Look at a portrait of Lucinda Childs’s face (“like Catherine Deneuve crossed with Katharine Hepburn” according to the New York Times), and you get a portrait of her choreography: a clear, no-frills beauty; sharp intelligence that’s a little unreadable; great underlying structure.
Childs was born in New York in 1940. After studying dance at college, she met Yvonne Rainer at the Cunningham Studio, who invited her to join the new Judson Dance Theatre, an avant-garde artistic collective who experimented with ordinary movement, non-theatre spaces and found objects. For a few years she lived a divided life: “I never gave up the classical training,” she recalled, “but I also committed myself totally to the Judson experience … In the morning you’d go to ballet class and in the afternoon you’d carry mattresses and that kind of thing.”
In 1968, tired of begging dancers to work for free, she left dance altogether to become a schoolteacher. But five years later, with government funding, she launched her own company. Despite critical hits and groundbreaking works – notably the Robert Wilson/Philip Glass opera Einstein on the Beach (1976, co-choreographed with Andy DeGroat), and Dance (1979, with Glass and Sol LeWitt) – Childs struggled to find funding, and in the early 1980s she took up more generous offers of support from France. Since then, she has worked more in France and Europe than in America – where even her 25th anniversary season was delayed by two years because of financial problems.
She has also diversified, having received many choreographic commissions from companies such as the Paris and Lyon Opera Ballets, the Dutch group Introdans, the Italian MaggioDanza and Aterballetto, the British Rambert Dance Company, as well as the American Pacific Northwest Ballet, the Martha Graham Company and Mikhail Baryshnikov. She has appeared as an actor/performer in several productions by Robert Wilson, and since 1992 also worked widely as a choreographer and director for opera, notably with Luc Bondy.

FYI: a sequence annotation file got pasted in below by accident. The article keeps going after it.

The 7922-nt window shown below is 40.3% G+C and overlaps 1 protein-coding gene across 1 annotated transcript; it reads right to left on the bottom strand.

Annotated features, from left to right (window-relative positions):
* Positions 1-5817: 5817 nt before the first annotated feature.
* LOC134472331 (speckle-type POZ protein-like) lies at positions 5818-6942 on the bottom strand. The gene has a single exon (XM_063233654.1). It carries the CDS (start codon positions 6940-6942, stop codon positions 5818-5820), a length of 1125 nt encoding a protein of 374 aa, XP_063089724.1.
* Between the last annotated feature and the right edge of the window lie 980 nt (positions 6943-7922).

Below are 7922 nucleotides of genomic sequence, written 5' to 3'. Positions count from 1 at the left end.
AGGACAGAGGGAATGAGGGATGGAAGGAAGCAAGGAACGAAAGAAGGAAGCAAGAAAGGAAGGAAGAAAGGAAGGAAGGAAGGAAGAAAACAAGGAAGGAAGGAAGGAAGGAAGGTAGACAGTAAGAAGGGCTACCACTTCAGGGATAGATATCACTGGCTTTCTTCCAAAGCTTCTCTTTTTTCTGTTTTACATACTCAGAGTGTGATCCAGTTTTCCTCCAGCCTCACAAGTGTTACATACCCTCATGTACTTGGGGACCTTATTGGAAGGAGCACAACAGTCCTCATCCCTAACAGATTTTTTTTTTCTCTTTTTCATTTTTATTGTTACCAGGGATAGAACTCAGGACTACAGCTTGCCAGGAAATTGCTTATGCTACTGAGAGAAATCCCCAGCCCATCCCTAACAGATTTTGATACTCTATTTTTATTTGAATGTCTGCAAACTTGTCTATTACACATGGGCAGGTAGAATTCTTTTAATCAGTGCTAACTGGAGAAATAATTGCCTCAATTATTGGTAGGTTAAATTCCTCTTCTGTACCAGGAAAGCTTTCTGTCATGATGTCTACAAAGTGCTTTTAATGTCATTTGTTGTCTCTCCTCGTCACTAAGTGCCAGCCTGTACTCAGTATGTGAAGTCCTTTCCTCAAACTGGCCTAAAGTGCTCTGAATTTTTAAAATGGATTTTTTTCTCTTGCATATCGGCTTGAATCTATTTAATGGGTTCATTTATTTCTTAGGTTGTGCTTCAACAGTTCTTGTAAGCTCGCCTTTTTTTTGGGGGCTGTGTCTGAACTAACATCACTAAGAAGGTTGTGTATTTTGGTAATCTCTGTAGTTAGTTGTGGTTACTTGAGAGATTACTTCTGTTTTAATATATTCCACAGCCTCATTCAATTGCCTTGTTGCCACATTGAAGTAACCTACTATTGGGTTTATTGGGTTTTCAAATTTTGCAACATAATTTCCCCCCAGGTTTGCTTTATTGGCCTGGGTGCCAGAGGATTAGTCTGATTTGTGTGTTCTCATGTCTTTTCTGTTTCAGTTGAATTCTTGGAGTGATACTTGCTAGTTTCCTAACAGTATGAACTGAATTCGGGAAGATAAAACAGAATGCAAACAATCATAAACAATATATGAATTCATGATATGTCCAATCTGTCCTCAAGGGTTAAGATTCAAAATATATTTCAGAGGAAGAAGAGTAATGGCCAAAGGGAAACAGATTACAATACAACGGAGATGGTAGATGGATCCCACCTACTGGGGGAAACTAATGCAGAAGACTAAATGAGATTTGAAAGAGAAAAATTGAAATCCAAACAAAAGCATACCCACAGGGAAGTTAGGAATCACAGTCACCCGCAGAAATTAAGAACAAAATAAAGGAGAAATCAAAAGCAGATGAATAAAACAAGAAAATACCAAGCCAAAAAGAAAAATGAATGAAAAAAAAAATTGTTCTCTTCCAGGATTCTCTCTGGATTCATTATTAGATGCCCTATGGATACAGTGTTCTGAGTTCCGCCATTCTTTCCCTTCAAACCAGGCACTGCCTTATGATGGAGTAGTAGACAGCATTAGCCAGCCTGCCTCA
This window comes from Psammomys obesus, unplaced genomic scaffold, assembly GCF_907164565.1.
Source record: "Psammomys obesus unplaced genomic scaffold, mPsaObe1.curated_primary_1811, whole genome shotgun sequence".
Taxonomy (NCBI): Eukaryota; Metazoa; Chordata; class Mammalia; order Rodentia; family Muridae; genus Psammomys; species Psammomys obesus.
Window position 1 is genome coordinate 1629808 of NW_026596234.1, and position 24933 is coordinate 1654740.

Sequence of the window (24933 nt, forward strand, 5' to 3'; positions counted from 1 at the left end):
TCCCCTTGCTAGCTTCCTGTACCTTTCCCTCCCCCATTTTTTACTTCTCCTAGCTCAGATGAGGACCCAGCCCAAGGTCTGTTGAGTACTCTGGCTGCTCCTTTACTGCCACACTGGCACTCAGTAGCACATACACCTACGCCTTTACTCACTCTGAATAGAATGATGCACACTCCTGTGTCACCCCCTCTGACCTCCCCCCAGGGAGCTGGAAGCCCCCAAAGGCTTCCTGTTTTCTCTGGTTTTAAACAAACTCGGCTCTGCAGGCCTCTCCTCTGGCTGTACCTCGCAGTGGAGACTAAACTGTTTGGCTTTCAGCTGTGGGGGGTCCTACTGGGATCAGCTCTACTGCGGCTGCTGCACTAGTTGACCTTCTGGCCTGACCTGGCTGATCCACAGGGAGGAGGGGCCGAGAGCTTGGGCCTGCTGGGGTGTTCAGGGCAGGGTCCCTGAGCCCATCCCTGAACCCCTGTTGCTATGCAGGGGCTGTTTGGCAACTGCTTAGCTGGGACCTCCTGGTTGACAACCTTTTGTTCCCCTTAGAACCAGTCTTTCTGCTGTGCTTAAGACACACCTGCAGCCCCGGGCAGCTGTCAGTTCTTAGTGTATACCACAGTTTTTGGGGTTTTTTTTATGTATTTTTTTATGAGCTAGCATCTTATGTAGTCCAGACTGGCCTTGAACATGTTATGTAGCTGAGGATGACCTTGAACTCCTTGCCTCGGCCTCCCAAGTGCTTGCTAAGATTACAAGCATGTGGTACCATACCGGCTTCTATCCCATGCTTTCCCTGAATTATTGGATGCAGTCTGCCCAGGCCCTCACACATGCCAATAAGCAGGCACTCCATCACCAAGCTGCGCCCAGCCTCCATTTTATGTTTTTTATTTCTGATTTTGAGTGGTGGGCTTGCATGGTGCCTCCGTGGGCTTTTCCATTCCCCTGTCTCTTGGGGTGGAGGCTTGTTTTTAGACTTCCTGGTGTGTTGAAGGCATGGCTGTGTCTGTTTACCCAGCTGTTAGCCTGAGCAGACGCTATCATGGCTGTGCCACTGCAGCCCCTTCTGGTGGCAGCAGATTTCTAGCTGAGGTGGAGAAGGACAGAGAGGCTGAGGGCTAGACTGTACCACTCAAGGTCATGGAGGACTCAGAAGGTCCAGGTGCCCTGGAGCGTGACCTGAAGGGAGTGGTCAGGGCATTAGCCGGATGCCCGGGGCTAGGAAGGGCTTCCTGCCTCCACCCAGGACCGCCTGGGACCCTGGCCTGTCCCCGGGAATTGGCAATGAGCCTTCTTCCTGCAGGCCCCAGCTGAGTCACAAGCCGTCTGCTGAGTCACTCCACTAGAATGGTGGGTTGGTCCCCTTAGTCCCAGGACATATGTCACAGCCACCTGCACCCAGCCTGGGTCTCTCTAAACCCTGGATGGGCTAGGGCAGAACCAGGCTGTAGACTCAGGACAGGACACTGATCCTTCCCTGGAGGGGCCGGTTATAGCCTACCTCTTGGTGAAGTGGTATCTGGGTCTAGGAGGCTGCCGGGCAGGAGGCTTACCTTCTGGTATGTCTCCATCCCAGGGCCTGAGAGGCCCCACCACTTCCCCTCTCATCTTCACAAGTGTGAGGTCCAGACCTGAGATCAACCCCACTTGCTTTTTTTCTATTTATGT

Watching Lucinda Childs
Childs’ early works – mostly solos for herself, without music – were in the questing spirit of Judson Dance Theatre. Carnation (1964) was a series of strange but banal actions in the manner of a Robert Rauschenberg combine featuring “found objects” such as hair curlers, a colander, a plastic bag, a sock. In Street Dance (1964) the audience listened to taped instructions while Childs and another dancer disappeared into a freight lift and reappeared in a doorway over the road.
In the 1970s Childs moved from conceptualism to minimalism, constructing choreography from repeated patterns and permutations, and using simple but recognisable dance steps to create a kind of cellular, cumulative choreography – “prehistoric ballet”, as critic Arlene Croce put it. Works such as Dance (1979) and Available Light (1983) typify this approach, with the dancers like atoms spinning and skimming some larger, more cosmic structure. The effect is not dramatic, but hypnotic: a shimmering play of patterns, like light on water.